ONE DAY BACK in 2012 I received a life-changing windfall. Contrary to what you might imagine, however, that day was not very different from the day before it, or the day after. It went something like this: Woke up. Went to work. Came home. Thought about ways to splurge. Ultimately gave up and went to bed.
In other words, there was no visit to the Ferrari dealership, no trip to Las Vegas, really no dramatic change at all. It was, on the surface, a very ordinary day. And the next day was pretty much the same as well.
Don’t get me wrong: Over time, I have made a few changes. My family moved to a new house, we take nicer vacations and we give more to charity. But on that first day, and even in that first year, we did very little differently.
While I’ve certainly made my fair share of financial mistakes along the way, one thing that worked out well was to take things slow. If you see a windfall on the horizon, here is what I would recommend:
You can dream about quitting your job, but don’t do it. First, you’ll be bored. And with more time on your hands, you’ll also end up spending more. But most important, you’ll lose the valuable social interactions that work provides. Over time, you might consider a career change, but don’t walk in that first day and give your notice.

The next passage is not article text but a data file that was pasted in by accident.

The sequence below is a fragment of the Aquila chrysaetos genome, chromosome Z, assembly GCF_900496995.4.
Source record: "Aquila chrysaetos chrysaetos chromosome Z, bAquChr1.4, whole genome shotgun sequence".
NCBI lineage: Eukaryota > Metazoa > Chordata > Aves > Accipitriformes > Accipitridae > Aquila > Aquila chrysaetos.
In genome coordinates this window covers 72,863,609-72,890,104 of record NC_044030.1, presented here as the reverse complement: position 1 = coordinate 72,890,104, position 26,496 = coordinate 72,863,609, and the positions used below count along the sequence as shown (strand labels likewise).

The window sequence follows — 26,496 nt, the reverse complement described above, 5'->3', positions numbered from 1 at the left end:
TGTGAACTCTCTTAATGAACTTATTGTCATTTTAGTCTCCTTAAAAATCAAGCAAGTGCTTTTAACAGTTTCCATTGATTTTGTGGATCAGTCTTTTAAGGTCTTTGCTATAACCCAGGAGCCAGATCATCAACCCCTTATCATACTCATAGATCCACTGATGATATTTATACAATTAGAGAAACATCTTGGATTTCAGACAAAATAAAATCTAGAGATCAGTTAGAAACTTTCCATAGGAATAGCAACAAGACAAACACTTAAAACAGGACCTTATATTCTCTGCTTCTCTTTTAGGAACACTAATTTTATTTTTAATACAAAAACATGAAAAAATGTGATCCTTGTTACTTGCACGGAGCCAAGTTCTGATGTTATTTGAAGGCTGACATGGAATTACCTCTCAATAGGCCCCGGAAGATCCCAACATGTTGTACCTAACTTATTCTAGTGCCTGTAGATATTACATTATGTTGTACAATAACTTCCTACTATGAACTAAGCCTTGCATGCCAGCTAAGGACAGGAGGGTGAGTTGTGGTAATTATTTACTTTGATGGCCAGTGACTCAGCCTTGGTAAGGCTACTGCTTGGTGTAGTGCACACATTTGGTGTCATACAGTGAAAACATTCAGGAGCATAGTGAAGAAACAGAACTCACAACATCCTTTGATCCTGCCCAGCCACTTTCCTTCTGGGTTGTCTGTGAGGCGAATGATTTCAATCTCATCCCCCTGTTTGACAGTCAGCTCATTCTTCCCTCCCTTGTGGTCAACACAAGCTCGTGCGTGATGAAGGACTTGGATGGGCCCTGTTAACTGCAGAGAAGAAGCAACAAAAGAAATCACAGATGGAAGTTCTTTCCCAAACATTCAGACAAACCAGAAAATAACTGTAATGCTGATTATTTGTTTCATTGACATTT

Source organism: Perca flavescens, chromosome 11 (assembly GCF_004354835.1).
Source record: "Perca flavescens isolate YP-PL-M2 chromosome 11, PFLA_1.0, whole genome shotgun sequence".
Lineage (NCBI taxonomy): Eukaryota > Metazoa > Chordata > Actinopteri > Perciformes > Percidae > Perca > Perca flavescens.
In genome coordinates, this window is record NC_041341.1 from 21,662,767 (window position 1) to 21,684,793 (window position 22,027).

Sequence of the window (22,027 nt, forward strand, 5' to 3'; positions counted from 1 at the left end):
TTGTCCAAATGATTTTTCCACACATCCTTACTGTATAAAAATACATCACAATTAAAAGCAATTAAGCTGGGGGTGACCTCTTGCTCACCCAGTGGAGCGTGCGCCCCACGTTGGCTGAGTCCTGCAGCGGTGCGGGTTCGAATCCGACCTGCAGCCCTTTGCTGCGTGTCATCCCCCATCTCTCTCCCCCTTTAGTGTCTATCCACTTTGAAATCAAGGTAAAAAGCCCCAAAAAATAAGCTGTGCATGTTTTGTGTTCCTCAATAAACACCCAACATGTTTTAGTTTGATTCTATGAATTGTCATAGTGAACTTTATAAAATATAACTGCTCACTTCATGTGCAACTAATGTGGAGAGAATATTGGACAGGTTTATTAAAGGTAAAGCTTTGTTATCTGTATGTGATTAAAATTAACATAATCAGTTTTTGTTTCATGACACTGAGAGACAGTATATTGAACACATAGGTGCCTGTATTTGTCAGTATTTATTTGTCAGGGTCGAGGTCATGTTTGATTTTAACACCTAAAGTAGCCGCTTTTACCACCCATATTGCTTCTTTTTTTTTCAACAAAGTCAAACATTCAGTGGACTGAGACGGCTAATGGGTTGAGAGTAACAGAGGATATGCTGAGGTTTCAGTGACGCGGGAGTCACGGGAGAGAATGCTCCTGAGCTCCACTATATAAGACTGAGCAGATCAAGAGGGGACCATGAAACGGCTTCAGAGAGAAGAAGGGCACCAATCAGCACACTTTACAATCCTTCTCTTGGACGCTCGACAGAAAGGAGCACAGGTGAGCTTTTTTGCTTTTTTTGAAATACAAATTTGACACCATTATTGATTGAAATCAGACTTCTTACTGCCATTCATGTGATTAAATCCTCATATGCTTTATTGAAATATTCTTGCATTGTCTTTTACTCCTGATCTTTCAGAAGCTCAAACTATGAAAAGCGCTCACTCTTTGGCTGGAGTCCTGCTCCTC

When your windfall arrives, spend time thinking through how you want to use it. Maybe it’s a new car or debt repayment. Whatever you decide, it’s critical that you have some plan. If you’re married, your spouse needs to be on board with that same plan. Otherwise, the money is likely to burn a hole in your pocket, cause marital stress and disappear faster than you had hoped.
Resist the urge to start investing right away. Instead, take time to devise a comprehensive plan and then implement it in steps. There’s no rush, and it’s perfectly okay to sit with a pile of cash while you do your homework and think things through.
If you have a windfall coming, congratulations. No doubt about it, it can be wonderful. But it can also result in headaches and disappointment if it’s mismanaged. My advice: To maximize your enjoyment, take it slow.
Adam M. Grossman is a Boston-based investment advisor. An advocate for financial literacy, Adam regularly teaches an adult education class titled “You Can Outsmart Wall Street.”